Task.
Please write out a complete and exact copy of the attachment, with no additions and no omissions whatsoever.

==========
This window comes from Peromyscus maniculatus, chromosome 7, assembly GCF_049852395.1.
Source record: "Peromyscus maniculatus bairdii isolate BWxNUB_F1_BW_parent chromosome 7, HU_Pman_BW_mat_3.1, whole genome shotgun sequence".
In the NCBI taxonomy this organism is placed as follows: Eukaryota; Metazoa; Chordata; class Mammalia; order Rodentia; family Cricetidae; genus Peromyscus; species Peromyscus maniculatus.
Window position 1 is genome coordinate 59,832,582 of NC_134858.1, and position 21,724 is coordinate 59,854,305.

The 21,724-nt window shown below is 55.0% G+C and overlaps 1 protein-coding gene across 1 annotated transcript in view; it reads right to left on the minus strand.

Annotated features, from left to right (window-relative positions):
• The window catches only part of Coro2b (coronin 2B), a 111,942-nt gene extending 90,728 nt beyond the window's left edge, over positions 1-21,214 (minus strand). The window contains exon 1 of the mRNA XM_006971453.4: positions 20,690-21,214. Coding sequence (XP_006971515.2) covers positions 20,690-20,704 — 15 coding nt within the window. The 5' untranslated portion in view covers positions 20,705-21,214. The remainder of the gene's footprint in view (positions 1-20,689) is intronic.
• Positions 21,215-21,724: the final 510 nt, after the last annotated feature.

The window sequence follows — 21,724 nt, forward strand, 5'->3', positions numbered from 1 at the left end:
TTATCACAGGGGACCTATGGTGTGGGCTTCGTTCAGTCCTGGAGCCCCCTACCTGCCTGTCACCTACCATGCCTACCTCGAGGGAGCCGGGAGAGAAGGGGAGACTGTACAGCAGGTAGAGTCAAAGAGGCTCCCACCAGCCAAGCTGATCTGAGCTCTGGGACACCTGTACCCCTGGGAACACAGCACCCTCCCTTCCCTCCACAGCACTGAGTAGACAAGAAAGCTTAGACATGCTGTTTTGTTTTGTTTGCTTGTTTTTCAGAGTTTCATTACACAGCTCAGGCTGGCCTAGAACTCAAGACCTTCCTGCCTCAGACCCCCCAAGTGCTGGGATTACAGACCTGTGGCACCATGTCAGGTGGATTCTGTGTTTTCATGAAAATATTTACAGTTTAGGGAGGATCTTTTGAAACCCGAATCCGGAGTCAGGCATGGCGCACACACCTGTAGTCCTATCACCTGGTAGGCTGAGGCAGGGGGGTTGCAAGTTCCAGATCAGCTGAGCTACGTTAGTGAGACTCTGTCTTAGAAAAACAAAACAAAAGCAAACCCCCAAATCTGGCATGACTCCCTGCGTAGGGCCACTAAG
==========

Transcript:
This window comes from Peromyscus maniculatus, chromosome 7, assembly GCF_049852395.1.
Source record: "Peromyscus maniculatus bairdii isolate BWxNUB_F1_BW_parent chromosome 7, HU_Pman_BW_mat_3.1, whole genome shotgun sequence".
In the NCBI taxonomy this organism is placed as follows: Eukaryota; Metazoa; Chordata; class Mammalia; order Rodentia; family Cricetidae; genus Peromyscus; species Peromyscus maniculatus.
Window position 1 is genome coordinate 59,832,582 of NC_134858.1, and position 21,724 is coordinate 59,854,305.

The 21,724-nt window shown below is 55.0% G+C and overlaps 1 protein-coding gene across 1 annotated transcript in view; it reads right to left on the minus strand.

Annotated features, from left to right (window-relative positions):
• The window catches only part of Coro2b (coronin 2B), a 111,942-nt gene extending 90,728 nt beyond the window's left edge, over positions 1-21,214 (minus strand). The window contains exon 1 of the mRNA XM_006971453.4: positions 20,690-21,214. Coding sequence (XP_006971515.2) covers positions 20,690-20,704 — 15 coding nt within the window. The 5' untranslated portion in view covers positions 20,705-21,214. The remainder of the gene's footprint in view (positions 1-20,689) is intronic.
• Positions 21,215-21,724: the final 510 nt, after the last annotated feature.

The window sequence follows — 21,724 nt, forward strand, 5'->3', positions numbered from 1 at the left end:
TTATCACAGGGGACCTATGGTGTGGGCTTCGTTCAGTCCTGGAGCCCCCTACCTGCCTGTCACCTACCATGCCTACCTCGAGGGAGCCGGGAGAGAAGGGGAGACTGTACAGCAGGTAGAGTCAAAGAGGCTCCCACCAGCCAAGCTGATCTGAGCTCTGGGACACCTGTACCCCTGGGAACACAGCACCCTCCCTTCCCTCCACAGCACTGAGTAGACAAGAAAGCTTAGACATGCTGTTTTGTTTTGTTTGCTTGTTTTTCAGAGTTTCATTACACAGCTCAGGCTGGCCTAGAACTCAAGACCTTCCTGCCTCAGACCCCCCAAGTGCTGGGATTACAGACCTGTGGCACCATGTCAGGTGGATTCTGTGTTTTCATGAAAATATTTACAGTTTAGGGAGGATCTTTTGAAACCCGAATCCGGAGTCAGGCATGGCGCACACACCTGTAGTCCTATCACCTGGTAGGCTGAGGCAGGGGGGTTGCAAGTTCCAGATCAGCTGAGCTACGTTAGTGAGACTCTGTCTTAGAAAAACAAAACAAAAGCAAACCCCCAAATCTGGCATGACTCCCTGCGTAGGGCCACTAAG